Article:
Today I am going to talk specifically about percentiles. Because, calculating percentiles over large distributed datasets is a mammoth task. You will likely find that a map reduce or spark job will take absolutely ages to calculate the measures. This is because, the data is distributed across many nodes and a significant amount of data shuffle has to occur in order to calculate the percentile values.
Before we get into that, the approx functions available do not work on floating point numbers. So, we can cast them as integers, to remove everything after the decimal point.
#select the fields we need, limited to given social catid's df1 = df1.select( df1.fieldname.cast("integer").alias('somealias'),\ df1.fieldname2.cast("integer").alias("somealias2"))
There are ways to get around this. PySpark offers two methods approxQuantile and approx_percentile. Approx quantile takes in three arguments: the field you want to calculate the percentile of; the percentile you want to calculate (e.g. 0.25 for 25th percentile) and the error you are willing to accept (between 0 and 1 (where 0 is the exact value)). This returns a list, which is not all that helpful; so in most cases, the approx_percentile is preferable.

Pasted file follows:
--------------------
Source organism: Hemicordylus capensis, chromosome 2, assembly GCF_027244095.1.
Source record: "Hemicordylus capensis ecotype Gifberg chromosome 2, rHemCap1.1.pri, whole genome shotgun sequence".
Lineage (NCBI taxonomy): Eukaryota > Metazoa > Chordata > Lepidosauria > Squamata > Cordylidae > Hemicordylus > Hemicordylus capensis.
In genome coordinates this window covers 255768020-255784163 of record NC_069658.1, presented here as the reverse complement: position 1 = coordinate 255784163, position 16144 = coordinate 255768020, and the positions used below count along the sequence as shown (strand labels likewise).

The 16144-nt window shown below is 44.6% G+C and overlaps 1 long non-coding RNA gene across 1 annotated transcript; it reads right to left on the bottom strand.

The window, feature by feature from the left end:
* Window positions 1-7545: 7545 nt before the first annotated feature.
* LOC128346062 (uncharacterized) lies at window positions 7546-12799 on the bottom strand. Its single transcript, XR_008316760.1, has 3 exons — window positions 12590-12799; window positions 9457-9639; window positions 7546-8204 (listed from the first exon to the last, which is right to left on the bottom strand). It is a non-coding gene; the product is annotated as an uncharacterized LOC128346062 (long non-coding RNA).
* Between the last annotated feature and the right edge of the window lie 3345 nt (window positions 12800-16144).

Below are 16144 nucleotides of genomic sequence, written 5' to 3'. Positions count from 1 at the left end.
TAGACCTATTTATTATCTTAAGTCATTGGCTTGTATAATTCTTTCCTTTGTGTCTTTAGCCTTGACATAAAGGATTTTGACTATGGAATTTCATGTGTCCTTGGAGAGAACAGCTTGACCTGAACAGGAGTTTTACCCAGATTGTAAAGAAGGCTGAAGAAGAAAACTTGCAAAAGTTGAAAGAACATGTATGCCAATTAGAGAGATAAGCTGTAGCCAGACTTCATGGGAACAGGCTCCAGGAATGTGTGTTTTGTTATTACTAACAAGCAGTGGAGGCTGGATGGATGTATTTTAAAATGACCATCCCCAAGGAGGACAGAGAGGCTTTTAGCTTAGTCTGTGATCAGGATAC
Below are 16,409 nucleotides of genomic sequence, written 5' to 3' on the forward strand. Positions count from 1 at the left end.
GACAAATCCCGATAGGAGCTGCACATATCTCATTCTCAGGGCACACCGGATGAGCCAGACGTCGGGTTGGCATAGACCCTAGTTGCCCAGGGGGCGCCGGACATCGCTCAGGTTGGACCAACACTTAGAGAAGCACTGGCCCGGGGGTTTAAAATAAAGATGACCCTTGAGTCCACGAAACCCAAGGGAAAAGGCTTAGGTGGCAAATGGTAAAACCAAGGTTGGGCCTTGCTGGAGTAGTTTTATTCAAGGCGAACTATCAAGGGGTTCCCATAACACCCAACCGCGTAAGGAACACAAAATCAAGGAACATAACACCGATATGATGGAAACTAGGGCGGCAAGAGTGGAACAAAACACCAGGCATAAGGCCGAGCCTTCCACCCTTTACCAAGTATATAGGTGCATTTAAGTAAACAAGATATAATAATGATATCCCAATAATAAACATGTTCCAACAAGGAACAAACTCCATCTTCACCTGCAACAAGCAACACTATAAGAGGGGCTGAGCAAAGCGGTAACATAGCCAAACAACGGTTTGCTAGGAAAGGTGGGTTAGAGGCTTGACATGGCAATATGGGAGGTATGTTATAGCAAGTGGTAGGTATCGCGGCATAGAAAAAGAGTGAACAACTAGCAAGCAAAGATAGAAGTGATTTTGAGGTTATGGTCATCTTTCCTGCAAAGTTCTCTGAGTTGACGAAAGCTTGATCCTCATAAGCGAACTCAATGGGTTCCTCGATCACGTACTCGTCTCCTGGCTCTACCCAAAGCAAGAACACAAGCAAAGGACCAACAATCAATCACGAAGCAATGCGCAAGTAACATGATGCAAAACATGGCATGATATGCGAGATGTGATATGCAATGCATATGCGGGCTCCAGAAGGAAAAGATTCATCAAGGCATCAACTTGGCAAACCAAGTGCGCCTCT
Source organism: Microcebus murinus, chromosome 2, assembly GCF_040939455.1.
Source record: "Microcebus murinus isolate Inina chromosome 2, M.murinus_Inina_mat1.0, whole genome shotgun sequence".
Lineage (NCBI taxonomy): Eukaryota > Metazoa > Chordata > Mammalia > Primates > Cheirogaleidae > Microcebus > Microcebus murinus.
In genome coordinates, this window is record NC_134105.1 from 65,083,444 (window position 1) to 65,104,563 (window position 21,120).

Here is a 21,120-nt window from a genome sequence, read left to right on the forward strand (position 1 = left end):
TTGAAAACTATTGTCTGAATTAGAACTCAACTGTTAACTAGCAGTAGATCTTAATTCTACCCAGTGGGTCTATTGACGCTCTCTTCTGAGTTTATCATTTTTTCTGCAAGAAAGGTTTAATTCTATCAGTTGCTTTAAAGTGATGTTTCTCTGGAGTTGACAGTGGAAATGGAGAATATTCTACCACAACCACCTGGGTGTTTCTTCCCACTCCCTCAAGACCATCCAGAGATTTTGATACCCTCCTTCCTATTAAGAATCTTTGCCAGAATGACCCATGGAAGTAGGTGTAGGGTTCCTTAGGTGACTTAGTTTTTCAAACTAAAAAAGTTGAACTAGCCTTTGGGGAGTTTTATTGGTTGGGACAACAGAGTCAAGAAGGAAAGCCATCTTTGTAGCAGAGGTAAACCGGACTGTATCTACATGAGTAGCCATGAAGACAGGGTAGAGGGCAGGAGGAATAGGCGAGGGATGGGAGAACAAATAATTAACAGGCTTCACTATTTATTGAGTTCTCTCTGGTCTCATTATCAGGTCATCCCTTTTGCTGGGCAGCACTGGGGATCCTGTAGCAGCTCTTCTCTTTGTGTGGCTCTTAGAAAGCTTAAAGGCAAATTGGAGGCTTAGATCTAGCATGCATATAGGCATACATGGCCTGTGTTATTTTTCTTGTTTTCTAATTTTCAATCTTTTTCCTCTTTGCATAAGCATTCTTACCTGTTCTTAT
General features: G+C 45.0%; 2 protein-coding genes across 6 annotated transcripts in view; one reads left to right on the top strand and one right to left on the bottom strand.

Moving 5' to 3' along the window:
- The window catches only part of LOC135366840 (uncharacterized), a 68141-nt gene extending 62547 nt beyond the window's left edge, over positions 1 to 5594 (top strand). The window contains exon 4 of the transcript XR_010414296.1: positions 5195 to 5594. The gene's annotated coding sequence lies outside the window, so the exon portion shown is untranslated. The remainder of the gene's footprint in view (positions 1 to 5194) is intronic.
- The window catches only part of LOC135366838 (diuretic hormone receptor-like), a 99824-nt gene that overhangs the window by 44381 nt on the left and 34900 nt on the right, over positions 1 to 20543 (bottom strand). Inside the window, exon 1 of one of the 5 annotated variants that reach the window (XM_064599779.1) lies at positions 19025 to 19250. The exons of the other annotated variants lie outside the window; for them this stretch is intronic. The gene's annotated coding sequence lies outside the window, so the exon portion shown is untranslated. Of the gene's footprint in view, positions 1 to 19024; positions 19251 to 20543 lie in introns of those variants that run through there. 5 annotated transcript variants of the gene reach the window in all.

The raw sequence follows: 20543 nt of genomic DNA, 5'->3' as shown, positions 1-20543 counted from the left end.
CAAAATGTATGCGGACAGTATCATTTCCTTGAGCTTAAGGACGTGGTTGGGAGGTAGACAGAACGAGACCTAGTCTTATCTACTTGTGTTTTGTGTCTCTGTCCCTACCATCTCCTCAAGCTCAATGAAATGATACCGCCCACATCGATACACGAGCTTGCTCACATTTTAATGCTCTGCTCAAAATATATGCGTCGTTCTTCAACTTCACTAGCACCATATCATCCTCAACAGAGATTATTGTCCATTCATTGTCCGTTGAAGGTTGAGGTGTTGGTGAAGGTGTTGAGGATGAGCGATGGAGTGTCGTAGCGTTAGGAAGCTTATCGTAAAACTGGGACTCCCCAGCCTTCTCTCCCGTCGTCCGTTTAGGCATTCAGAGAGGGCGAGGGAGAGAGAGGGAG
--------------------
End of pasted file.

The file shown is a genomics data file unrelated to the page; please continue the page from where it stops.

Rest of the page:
df.approxQuantile('fieldname', [quantile to calculate], accepted_error) df.approxQuantile('usage', [0.5], 0.25)
To use approx percentile, we have a number of options. First, we could simply use the function by running SQL on our dataframes. This is a super useful way to be able to implement this function, expecially if you’re writing back to a database table.
spark.sql("SELECT percentile_approx(x, 0.5) FROM df")
We could also run the below. Which would give us a new column called ‘%10’ which would be the result of the percentile calculation. This again has it’s advantages – keeping all your code in a single language, rather than mix and matching between Spark functions & SQL.
df \ .groupby('grp') \ .agg(round(sqlfunc.expr('percentile_approx(fieldname, 0.10)'),2).alias('%10')) .show()
These simple changes to your script will result in a huge improvement in performance – but there will be a slight dip in absolute accuracy. Unless you’re chasing accuracy to an extreme level (for example in financial trading or medical use-cases), this will probably be sufficient.